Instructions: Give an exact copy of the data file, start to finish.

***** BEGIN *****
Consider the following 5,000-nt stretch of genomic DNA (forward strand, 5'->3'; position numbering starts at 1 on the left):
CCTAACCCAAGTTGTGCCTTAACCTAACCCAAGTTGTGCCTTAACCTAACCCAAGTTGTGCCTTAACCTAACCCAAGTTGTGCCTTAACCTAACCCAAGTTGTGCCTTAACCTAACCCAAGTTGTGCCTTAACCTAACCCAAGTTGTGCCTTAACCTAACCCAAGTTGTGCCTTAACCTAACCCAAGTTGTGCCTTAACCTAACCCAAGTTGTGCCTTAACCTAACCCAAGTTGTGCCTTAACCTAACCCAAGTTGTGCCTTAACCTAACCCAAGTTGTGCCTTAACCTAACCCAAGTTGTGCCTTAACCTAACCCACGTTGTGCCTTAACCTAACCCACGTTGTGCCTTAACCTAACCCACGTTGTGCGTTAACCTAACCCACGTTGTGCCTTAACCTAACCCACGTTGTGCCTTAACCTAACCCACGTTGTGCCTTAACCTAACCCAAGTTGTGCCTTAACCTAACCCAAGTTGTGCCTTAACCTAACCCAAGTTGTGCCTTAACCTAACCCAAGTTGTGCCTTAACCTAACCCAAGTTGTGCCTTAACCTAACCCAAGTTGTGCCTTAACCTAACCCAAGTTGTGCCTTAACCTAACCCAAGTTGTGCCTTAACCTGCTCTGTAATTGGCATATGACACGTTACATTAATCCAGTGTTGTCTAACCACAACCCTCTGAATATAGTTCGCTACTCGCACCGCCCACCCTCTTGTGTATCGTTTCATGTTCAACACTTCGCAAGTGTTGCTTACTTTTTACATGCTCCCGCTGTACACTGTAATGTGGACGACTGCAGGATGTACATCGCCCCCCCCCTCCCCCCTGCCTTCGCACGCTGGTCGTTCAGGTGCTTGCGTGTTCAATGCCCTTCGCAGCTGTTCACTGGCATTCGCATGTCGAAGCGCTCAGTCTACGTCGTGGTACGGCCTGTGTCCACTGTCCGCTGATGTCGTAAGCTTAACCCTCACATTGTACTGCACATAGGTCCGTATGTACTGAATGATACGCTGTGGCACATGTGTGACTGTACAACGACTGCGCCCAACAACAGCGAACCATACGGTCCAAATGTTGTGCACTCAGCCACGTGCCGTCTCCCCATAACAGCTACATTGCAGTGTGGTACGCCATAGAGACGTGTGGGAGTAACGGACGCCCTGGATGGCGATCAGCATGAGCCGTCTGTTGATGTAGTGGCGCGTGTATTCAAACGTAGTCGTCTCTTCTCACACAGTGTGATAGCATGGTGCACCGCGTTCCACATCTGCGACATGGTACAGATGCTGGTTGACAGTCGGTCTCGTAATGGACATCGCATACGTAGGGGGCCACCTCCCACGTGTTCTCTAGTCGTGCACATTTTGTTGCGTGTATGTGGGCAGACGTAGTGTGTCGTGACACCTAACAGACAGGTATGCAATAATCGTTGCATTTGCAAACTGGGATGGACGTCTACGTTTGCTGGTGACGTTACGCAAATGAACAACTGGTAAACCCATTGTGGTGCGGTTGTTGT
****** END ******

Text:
Consider the following 5,000-nt stretch of genomic DNA (forward strand, 5'->3'; position numbering starts at 1 on the left):
CCTAACCCAAGTTGTGCCTTAACCTAACCCAAGTTGTGCCTTAACCTAACCCAAGTTGTGCCTTAACCTAACCCAAGTTGTGCCTTAACCTAACCCAAGTTGTGCCTTAACCTAACCCAAGTTGTGCCTTAACCTAACCCAAGTTGTGCCTTAACCTAACCCAAGTTGTGCCTTAACCTAACCCAAGTTGTGCCTTAACCTAACCCAAGTTGTGCCTTAACCTAACCCAAGTTGTGCCTTAACCTAACCCAAGTTGTGCCTTAACCTAACCCAAGTTGTGCCTTAACCTAACCCAAGTTGTGCCTTAACCTAACCCACGTTGTGCCTTAACCTAACCCACGTTGTGCCTTAACCTAACCCACGTTGTGCGTTAACCTAACCCACGTTGTGCCTTAACCTAACCCACGTTGTGCCTTAACCTAACCCACGTTGTGCCTTAACCTAACCCAAGTTGTGCCTTAACCTAACCCAAGTTGTGCCTTAACCTAACCCAAGTTGTGCCTTAACCTAACCCAAGTTGTGCCTTAACCTAACCCAAGTTGTGCCTTAACCTAACCCAAGTTGTGCCTTAACCTAACCCAAGTTGTGCCTTAACCTAACCCAAGTTGTGCCTTAACCTGCTCTGTAATTGGCATATGACACGTTACATTAATCCAGTGTTGTCTAACCACAACCCTCTGAATATAGTTCGCTACTCGCACCGCCCACCCTCTTGTGTATCGTTTCATGTTCAACACTTCGCAAGTGTTGCTTACTTTTTACATGCTCCCGCTGTACACTGTAATGTGGACGACTGCAGGATGTACATCGCCCCCCCCCTCCCCCCTGCCTTCGCACGCTGGTCGTTCAGGTGCTTGCGTGTTCAATGCCCTTCGCAGCTGTTCACTGGCATTCGCATGTCGAAGCGCTCAGTCTACGTCGTGGTACGGCCTGTGTCCACTGTCCGCTGATGTCGTAAGCTTAACCCTCACATTGTACTGCACATAGGTCCGTATGTACTGAATGATACGCTGTGGCACATGTGTGACTGTACAACGACTGCGCCCAACAACAGCGAACCATACGGTCCAAATGTTGTGCACTCAGCCACGTGCCGTCTCCCCATAACAGCTACATTGCAGTGTGGTACGCCATAGAGACGTGTGGGAGTAACGGACGCCCTGGATGGCGATCAGCATGAGCCGTCTGTTGATGTAGTGGCGCGTGTATTCAAACGTAGTCGTCTCTTCTCACACAGTGTGATAGCATGGTGCACCGCGTTCCACATCTGCGACATGGTACAGATGCTGGTTGACAGTCGGTCTCGTAATGGACATCGCATACGTAGGGGGCCACCTCCCACGTGTTCTCTAGTCGTGCACATTTTGTTGCGTGTATGTGGGCAGACGTAGTGTGTCGTGACACCTAACAGACAGGTATGCAATAATCGTTGCATTTGCAAACTGGGATGGACGTCTACGTTTGCTGGTGACGTTACGCAAATGAACAACTGGTAAACCCATTGTGGTGCGGTTGTTGT